For almost a year, we've had a family reunion on the calendar. Four days, at a lodge high in the Rocky Mountains, and nearly 40 people between kids and adults. We had a lot of activities planned to keep the kids busy, and lots of "visitin" time for the adults. But, one of the activities we had planned for everyone was a giant family photo session booked with a team of professional photographers. It was decided that the different major family groups would stick to a chosen color for our clothes. Our family chose a light turquoise. We found button-up dress shirts in the right color for the adult guys, and matching beautiful silk/wool scarves for the ladies.
.As you can see from the picture pulled from the online listing to the left, (https://www.amazon.com/gp/product/B078NZYCMW/), the scarves were really more like thin shawls. This meant us ladies had a lot of leeway in how we styled them.
The only problem was the little boys. It was proving difficult to find shirts for them in the right color. So I suggested we could make vests out of an additional shawl
I ended up using two different vest patterns, as one of the boys was solidly in toddler range, and one was still in infant sizes. The scarf/shawl fabric turned out to be a little fiddly to work with. Once cut, I only had to to glance at it, and it would fray. This also meant there was NO ROOM for error, as trying to rip out a seam also destroyed the fabric. I kept reminding myself that these vests only had to last for the 45 minutes or so that the photo shoot would take.
It's the holy grail of every person who makes and (tries to) fit garments to their own measurements - a pattern pre-generated to your own shape. So, when I stumbled upon the Bootstrap Fashions website, I knew I had to give it a try. That, and the pattern prices were very reasonable.
I decided on two blouse designs to give it a try; a sleeveless yoke-front blouse, and a sleeveless blouse with asymmetrical ruffle.
When you set up an account with Bootstrap fashions, you can take your body measurements, and save them to apply to any pattern you are buying. In addition, you can choose to apply some common fit adjustments like fuller bust or longer legs. If you're feeling really confident about your ability to take specific measurements for fit, you can choose a "Pro-fit" option that will allow you to manipulate the less common fitting-points of a pattern, like armhole height and bust width. You can also choose to include seam allowance for an extra 50 cents.
Bootstrap fashions includes pretty detailed step-by-step construction steps, but no pictures. For this reason, I wouldn't recommend this to a beginning sewer. For example, this blouse has a button-closure front, and so the instructions (and pattern) includes a button stand. If you've never made a shirt with this kind of button closure, it can be difficult to understand from words alone.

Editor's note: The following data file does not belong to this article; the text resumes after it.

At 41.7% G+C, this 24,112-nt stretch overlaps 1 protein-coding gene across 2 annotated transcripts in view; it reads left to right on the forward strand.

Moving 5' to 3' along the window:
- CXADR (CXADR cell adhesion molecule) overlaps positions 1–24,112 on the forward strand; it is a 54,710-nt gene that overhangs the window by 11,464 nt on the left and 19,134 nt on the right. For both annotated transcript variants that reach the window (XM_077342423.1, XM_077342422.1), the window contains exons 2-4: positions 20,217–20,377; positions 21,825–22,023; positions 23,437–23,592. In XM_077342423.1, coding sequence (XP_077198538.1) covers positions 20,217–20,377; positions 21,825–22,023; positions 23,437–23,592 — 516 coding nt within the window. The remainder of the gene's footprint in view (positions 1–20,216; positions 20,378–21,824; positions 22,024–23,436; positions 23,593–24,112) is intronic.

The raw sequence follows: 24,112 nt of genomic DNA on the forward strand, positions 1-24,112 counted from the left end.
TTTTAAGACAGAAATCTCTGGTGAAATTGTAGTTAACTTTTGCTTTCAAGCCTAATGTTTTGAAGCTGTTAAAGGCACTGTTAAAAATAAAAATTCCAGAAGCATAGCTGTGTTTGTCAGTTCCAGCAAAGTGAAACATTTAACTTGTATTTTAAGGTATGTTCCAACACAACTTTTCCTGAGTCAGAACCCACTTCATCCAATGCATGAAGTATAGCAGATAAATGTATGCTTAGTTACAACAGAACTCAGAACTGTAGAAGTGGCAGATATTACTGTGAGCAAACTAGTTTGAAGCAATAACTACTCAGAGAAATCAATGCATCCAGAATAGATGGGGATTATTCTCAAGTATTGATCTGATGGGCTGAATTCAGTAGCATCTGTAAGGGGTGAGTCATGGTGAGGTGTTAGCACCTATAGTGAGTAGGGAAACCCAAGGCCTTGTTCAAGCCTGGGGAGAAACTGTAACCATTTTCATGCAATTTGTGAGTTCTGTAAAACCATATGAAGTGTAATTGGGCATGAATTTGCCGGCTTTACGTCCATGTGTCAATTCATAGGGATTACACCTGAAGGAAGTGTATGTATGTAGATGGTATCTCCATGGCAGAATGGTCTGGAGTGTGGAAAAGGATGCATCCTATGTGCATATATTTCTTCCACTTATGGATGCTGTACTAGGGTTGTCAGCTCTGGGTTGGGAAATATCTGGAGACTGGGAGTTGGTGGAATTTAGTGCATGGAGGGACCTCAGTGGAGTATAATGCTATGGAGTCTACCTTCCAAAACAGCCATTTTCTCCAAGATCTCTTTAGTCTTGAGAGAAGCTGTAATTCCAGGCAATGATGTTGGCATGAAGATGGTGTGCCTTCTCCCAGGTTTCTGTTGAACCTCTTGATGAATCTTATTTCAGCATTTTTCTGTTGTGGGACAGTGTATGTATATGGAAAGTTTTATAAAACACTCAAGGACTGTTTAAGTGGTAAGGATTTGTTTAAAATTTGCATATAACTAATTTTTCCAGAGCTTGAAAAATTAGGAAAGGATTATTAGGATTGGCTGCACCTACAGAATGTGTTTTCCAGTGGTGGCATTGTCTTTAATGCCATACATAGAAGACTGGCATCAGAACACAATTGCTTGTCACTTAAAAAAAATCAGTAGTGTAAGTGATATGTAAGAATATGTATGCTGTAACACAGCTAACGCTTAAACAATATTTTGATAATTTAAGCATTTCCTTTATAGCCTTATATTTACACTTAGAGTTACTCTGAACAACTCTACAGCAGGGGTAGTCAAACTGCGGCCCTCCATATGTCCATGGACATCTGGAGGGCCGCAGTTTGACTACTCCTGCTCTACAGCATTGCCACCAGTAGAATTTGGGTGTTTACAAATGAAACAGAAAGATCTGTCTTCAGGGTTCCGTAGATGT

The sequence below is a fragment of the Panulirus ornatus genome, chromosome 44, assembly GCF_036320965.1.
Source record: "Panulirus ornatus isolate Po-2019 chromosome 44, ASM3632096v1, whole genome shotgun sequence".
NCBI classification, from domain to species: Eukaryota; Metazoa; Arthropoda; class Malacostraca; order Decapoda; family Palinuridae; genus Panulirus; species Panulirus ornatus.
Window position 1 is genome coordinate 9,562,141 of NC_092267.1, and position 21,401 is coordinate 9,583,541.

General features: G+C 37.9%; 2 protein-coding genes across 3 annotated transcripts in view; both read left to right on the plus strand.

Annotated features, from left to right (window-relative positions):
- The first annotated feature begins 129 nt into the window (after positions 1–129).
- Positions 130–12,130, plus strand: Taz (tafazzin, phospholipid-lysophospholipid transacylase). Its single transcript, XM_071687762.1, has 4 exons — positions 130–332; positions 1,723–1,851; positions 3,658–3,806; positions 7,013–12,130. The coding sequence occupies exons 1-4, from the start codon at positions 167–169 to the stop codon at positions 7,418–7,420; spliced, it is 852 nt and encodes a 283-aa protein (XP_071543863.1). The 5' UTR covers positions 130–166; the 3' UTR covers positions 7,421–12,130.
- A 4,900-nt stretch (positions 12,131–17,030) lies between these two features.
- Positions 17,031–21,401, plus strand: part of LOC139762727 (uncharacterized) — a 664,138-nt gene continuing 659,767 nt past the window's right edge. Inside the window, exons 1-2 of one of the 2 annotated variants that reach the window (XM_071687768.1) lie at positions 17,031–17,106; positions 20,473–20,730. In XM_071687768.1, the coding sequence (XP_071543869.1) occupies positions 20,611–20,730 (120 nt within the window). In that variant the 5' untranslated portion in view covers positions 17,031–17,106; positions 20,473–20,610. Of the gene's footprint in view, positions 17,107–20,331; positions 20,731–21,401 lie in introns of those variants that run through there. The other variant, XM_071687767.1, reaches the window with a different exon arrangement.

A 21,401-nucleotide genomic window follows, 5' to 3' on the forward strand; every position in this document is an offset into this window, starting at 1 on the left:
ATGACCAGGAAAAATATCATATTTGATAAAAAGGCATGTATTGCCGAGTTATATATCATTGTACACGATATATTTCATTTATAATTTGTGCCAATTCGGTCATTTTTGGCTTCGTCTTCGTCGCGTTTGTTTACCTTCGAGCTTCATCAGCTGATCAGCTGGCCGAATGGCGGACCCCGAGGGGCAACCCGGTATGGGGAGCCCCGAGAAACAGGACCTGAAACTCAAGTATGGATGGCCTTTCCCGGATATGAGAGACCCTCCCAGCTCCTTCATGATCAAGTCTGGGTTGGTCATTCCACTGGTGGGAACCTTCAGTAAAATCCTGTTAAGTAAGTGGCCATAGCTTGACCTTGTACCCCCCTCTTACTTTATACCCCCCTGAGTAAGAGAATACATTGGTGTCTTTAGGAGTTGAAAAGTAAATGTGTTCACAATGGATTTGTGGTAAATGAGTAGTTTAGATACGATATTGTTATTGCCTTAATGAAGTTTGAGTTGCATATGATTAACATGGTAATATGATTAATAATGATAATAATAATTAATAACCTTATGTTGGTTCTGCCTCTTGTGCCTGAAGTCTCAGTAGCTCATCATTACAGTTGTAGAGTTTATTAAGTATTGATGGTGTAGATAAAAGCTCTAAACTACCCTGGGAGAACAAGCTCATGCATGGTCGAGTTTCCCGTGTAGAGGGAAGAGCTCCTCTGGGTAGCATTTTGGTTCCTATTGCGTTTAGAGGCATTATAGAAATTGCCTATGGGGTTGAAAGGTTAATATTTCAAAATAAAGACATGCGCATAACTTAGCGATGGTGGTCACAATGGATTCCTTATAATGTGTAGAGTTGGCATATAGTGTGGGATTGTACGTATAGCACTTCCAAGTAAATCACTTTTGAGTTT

Ta Da! All done! I didn't know really what to expect, but I think it turned out really nicely. I didn't have to worry about the bust or waist length - which are usually a nightmare to fit on my shape, especially on a button front blouse.
The only problem I had with the fit of this blouse is in the shoulder/armseye. I chose the wider-shoulder fit option, and it turns out I really didn't need to. If I make this pattern again, I will shorten the length of the shoulder, and make the armseye a little bigger.
And, spoiler, this was the main fit issue on the other pattern I tried. For this shirt, I used a soft denim chambray with a palm-tree print and beautiful drape:
And the shirt all done! Like I mentioned above - I still want to go back and adjust the fit of the arms/shoulders, but the fit everywhere else was pretty good. The shirt is a little movement-restrictive along the upper bust, where the yoke seam is, but I think that's down to style, not sizing.
After these two shirts - I've not been scared off from trying more! I plan to make adjustments in how I take (and enter) measurements.
What is really really tempting is that Bootstrap Fashions has a custom dress-dummy pattern generator, specifically for plus size ladies. I'm sure it will take more than one go (on my part), but the thought of having a custom dummy for my other costume and apparel projects...mouthwatering!
When you find a good pattern, I don't think there's any shame in making it in multiple fabrics and versions.
This particular pattern happens to be Butterick 6209, a dress pattern, shortened to a tunic top. I'd already made the pattern out of green linen (and given it to my sister), and light blue cotton shirting, which I dip-dyed the bottom half in a darker blue. Both dresses were flattering and easy-to-wear.
I picked up this blue chambray with gold foil arrows, and I knew I wanted to make a top I could take with me on a tropical vacation. After tossing around a few ideas, I decided to go with a tried-and-true pattern.
I will say, with all the times I've made this pattern, I've stitched up the front opening a few inches above the last button, for my own modesty and comfort. If you are thinking about trying this pattern, I would advise you that the things to focus on are getting the front vertical pleats neat and even, and on making sure the bottom of the front placket will lie flat without puckering anywhere.
The top turned out to be great for traveling - nice enough that I didn't feel underdressed anywhere, but comfortable and easy to pack - and not at all out of place on a beach on Maui!
Twins each with half a brain in reality; the other half displayed here!